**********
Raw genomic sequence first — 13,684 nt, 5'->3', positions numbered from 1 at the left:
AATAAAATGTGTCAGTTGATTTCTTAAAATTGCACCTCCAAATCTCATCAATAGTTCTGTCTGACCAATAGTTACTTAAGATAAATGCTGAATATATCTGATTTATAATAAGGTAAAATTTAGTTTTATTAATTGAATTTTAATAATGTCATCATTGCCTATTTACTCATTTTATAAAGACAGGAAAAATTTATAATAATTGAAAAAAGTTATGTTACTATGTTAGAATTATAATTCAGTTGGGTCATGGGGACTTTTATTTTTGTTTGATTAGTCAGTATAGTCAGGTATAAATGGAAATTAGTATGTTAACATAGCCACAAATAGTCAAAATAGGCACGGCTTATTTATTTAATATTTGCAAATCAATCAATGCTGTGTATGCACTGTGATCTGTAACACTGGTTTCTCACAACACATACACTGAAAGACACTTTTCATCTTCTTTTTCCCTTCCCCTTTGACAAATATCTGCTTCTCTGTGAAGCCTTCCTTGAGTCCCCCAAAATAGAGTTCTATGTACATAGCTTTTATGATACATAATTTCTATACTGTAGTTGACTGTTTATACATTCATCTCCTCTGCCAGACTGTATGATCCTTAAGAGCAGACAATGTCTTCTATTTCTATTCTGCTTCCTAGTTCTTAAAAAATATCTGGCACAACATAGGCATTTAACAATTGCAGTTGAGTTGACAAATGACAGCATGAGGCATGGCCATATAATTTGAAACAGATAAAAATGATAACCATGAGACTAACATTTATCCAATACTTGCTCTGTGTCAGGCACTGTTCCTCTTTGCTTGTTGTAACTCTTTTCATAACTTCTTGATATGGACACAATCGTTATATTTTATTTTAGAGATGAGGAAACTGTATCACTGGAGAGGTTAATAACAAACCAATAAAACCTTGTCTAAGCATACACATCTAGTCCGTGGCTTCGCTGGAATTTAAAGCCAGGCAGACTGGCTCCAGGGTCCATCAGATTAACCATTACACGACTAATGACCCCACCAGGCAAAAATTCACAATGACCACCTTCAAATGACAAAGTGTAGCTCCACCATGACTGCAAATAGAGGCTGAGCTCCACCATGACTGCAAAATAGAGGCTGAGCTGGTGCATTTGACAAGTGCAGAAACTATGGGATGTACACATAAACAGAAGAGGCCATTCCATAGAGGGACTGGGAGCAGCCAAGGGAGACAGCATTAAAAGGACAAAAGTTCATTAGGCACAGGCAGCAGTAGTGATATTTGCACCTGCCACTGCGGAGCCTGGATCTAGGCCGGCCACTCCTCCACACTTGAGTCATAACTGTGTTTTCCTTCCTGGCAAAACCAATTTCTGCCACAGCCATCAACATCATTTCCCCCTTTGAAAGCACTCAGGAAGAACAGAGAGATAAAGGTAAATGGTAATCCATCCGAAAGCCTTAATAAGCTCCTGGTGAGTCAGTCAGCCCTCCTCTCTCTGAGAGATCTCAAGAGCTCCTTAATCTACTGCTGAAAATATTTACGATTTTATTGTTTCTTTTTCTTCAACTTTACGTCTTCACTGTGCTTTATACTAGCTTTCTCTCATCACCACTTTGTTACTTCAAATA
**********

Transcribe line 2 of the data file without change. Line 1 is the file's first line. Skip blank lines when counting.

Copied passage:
AATAAAATGTGTCAGTTGATTTCTTAAAATTGCACCTCCAAATCTCATCAATAGTTCTGTCTGACCAATAGTTACTTAAGATAAATGCTGAATATATCTGATTTATAATAAGGTAAAATTTAGTTTTATTAATTGAATTTTAATAATGTCATCATTGCCTATTTACTCATTTTATAAAGACAGGAAAAATTTATAATAATTGAAAAAAGTTATGTTACTATGTTAGAATTATAATTCAGTTGGGTCATGGGGACTTTTATTTTTGTTTGATTAGTCAGTATAGTCAGGTATAAATGGAAATTAGTATGTTAACATAGCCACAAATAGTCAAAATAGGCACGGCTTATTTATTTAATATTTGCAAATCAATCAATGCTGTGTATGCACTGTGATCTGTAACACTGGTTTCTCACAACACATACACTGAAAGACACTTTTCATCTTCTTTTTCCCTTCCCCTTTGACAAATATCTGCTTCTCTGTGAAGCCTTCCTTGAGTCCCCCAAAATAGAGTTCTATGTACATAGCTTTTATGATACATAATTTCTATACTGTAGTTGACTGTTTATACATTCATCTCCTCTGCCAGACTGTATGATCCTTAAGAGCAGACAATGTCTTCTATTTCTATTCTGCTTCCTAGTTCTTAAAAAATATCTGGCACAACATAGGCATTTAACAATTGCAGTTGAGTTGACAAATGACAGCATGAGGCATGGCCATATAATTTGAAACAGATAAAAATGATAACCATGAGACTAACATTTATCCAATACTTGCTCTGTGTCAGGCACTGTTCCTCTTTGCTTGTTGTAACTCTTTTCATAACTTCTTGATATGGACACAATCGTTATATTTTATTTTAGAGATGAGGAAACTGTATCACTGGAGAGGTTAATAACAAACCAATAAAACCTTGTCTAAGCATACACATCTAGTCCGTGGCTTCGCTGGAATTTAAAGCCAGGCAGACTGGCTCCAGGGTCCATCAGATTAACCATTACACGACTAATGACCCCACCAGGCAAAAATTCACAATGACCACCTTCAAATGACAAAGTGTAGCTCCACCATGACTGCAAATAGAGGCTGAGCTCCACCATGACTGCAAAATAGAGGCTGAGCTGGTGCATTTGACAAGTGCAGAAACTATGGGATGTACACATAAACAGAAGAGGCCATTCCATAGAGGGACTGGGAGCAGCCAAGGGAGACAGCATTAAAAGGACAAAAGTTCATTAGGCACAGGCAGCAGTAGTGATATTTGCACCTGCCACTGCGGAGCCTGGATCTAGGCCGGCCACTCCTCCACACTTGAGTCATAACTGTGTTTTCCTTCCTGGCAAAACCAATTTCTGCCACAGCCATCAACATCATTTCCCCCTTTGAAAGCACTCAGGAAGAACAGAGAGATAAAGGTAAATGGTAATCCATCCGAAAGCCTTAATAAGCTCCTGGTGAGTCAGTCAGCCCTCCTCTCTCTGAGAGATCTCAAGAGCTCCTTAATCTACTGCTGAAAATATTTACGATTTTATTGTTTCTTTTTCTTCAACTTTACGTCTTCACTGTGCTTTATACTAGCTTTCTCTCATCACCACTTTGTTACTTCAAATA